There are few sights more exciting than a futuristic fighter jet tearing across a clear blue sky. In video games, movies, and comic books, these slices of imagination dominate the skies and look good doing it. And whether or not they’re hitting Mach 3 during an attack run against invading aliens or attempting to topple some genocidal giant robots, it's nice to know that the Pentagon can always just turn to Netflix for inspiration when it starts dreaming up the warplanes of the future.
When I was a staff officer in the Army, once a quarter we’d meet for a day of the most painfully long PowerPoint briefs you can imagine. Quarterly training briefs (QTBs) would lay out all of our unit’s training goals and our overarching status on our mission essential task list (METL). These meetings were a long list of slides with red, amber, or green bubbles that gave a snapshot of how close we made it to our goals.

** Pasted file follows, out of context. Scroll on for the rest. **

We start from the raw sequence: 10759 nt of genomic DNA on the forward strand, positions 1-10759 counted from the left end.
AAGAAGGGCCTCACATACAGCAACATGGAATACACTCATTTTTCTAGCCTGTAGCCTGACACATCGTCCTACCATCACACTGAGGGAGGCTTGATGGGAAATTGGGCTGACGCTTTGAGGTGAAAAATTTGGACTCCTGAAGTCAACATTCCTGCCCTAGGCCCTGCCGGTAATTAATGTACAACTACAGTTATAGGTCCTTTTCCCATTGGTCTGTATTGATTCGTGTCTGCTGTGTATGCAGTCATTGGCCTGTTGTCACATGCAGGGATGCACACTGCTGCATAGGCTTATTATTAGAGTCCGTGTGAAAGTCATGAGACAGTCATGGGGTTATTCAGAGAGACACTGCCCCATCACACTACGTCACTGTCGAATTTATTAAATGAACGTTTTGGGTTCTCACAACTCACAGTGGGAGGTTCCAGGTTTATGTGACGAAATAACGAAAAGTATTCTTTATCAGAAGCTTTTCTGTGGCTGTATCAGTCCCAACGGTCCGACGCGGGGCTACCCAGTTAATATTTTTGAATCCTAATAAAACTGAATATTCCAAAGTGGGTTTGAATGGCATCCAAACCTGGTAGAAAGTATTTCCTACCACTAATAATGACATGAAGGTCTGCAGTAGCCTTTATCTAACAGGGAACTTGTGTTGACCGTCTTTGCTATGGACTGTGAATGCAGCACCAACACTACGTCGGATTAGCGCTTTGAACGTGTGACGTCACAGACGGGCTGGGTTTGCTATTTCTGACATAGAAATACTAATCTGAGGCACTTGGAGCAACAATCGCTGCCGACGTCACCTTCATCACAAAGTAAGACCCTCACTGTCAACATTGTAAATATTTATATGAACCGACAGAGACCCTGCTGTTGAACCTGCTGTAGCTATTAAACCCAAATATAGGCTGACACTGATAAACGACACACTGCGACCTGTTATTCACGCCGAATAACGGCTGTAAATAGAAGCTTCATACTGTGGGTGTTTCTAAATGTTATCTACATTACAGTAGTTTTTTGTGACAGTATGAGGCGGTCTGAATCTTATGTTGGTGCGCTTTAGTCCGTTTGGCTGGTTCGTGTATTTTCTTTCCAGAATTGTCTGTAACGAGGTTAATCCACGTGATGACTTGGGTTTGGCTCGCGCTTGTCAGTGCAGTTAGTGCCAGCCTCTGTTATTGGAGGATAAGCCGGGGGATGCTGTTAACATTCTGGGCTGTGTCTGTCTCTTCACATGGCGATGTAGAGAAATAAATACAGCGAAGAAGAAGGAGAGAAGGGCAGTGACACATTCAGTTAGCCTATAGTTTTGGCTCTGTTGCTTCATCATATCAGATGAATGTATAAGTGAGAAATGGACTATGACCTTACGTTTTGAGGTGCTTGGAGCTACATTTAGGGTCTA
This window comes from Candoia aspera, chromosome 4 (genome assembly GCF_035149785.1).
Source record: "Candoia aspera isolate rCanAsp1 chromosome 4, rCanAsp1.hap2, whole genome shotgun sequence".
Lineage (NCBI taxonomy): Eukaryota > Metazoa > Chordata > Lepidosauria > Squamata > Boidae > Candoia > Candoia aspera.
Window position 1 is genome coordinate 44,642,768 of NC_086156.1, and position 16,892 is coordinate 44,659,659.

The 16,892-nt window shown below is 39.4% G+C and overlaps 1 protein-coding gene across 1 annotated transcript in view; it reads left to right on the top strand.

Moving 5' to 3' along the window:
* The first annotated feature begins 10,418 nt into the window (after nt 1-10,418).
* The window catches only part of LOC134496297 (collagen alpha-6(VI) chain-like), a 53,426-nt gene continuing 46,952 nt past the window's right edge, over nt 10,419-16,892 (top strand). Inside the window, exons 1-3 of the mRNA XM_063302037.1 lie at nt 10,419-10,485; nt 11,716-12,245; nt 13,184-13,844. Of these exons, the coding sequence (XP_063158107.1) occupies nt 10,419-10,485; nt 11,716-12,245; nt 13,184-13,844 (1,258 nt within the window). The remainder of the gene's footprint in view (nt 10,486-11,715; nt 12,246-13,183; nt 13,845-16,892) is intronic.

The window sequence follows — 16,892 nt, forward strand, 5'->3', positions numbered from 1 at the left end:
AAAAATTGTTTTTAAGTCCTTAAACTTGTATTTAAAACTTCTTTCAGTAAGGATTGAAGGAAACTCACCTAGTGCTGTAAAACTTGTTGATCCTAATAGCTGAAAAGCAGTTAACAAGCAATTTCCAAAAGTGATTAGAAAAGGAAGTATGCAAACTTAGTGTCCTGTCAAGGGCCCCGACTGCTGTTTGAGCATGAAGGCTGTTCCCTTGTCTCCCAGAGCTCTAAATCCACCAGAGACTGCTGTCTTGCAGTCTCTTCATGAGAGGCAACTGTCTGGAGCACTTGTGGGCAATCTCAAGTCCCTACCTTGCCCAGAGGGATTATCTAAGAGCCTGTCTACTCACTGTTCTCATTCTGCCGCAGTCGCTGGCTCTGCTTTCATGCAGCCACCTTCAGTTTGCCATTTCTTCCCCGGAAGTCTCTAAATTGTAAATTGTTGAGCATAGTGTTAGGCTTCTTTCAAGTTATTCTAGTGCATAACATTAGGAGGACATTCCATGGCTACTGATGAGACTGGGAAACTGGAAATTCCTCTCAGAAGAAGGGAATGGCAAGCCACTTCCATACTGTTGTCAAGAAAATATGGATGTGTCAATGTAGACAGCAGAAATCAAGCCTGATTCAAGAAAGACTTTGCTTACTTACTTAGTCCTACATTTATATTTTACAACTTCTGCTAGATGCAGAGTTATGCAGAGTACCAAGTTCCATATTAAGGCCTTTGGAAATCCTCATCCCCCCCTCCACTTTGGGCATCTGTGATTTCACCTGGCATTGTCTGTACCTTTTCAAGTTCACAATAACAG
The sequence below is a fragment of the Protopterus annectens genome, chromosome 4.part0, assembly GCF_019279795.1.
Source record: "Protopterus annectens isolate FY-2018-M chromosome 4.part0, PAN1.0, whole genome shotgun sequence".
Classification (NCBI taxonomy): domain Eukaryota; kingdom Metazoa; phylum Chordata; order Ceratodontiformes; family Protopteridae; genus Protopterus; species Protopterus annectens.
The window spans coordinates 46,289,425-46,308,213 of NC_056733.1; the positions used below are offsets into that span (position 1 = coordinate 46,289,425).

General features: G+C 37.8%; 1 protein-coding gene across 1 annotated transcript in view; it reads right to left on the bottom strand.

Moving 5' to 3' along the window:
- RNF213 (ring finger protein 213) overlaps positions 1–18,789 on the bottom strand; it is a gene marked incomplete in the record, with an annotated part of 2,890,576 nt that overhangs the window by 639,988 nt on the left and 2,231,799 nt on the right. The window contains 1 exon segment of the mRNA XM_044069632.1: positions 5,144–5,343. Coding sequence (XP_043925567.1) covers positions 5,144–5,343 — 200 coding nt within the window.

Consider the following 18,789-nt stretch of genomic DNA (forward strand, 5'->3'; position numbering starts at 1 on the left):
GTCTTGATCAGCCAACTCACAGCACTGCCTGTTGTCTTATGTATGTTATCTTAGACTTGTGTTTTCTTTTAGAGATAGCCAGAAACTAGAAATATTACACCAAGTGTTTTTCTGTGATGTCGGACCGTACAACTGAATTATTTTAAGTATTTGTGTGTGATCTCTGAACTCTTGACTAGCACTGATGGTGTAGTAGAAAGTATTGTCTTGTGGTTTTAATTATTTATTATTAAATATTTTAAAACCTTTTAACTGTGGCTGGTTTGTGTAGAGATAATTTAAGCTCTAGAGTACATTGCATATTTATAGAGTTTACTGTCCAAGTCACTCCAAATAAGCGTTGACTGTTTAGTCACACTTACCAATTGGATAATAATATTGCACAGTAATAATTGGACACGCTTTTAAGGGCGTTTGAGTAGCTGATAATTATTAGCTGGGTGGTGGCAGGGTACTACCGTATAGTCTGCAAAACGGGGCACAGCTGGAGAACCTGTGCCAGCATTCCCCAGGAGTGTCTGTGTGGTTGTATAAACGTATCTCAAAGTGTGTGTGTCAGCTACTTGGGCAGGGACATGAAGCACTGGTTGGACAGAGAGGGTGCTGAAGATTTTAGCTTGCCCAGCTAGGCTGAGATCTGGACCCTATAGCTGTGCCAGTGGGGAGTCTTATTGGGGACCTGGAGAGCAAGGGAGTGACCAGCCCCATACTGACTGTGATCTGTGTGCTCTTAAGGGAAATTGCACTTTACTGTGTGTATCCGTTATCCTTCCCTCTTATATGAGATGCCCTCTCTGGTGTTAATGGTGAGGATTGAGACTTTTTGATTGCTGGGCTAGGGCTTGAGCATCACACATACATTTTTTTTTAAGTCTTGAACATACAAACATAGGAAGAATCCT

The University of Southern Mississippi offers an odd list of 40 books with which every graduate student in military history should be familiar. How many have you read? I was surprised at how few. Some of the books listed here aren’t even the best on their given subject. And then there are books that are responses to books that aren’t listed. But to each his or her own.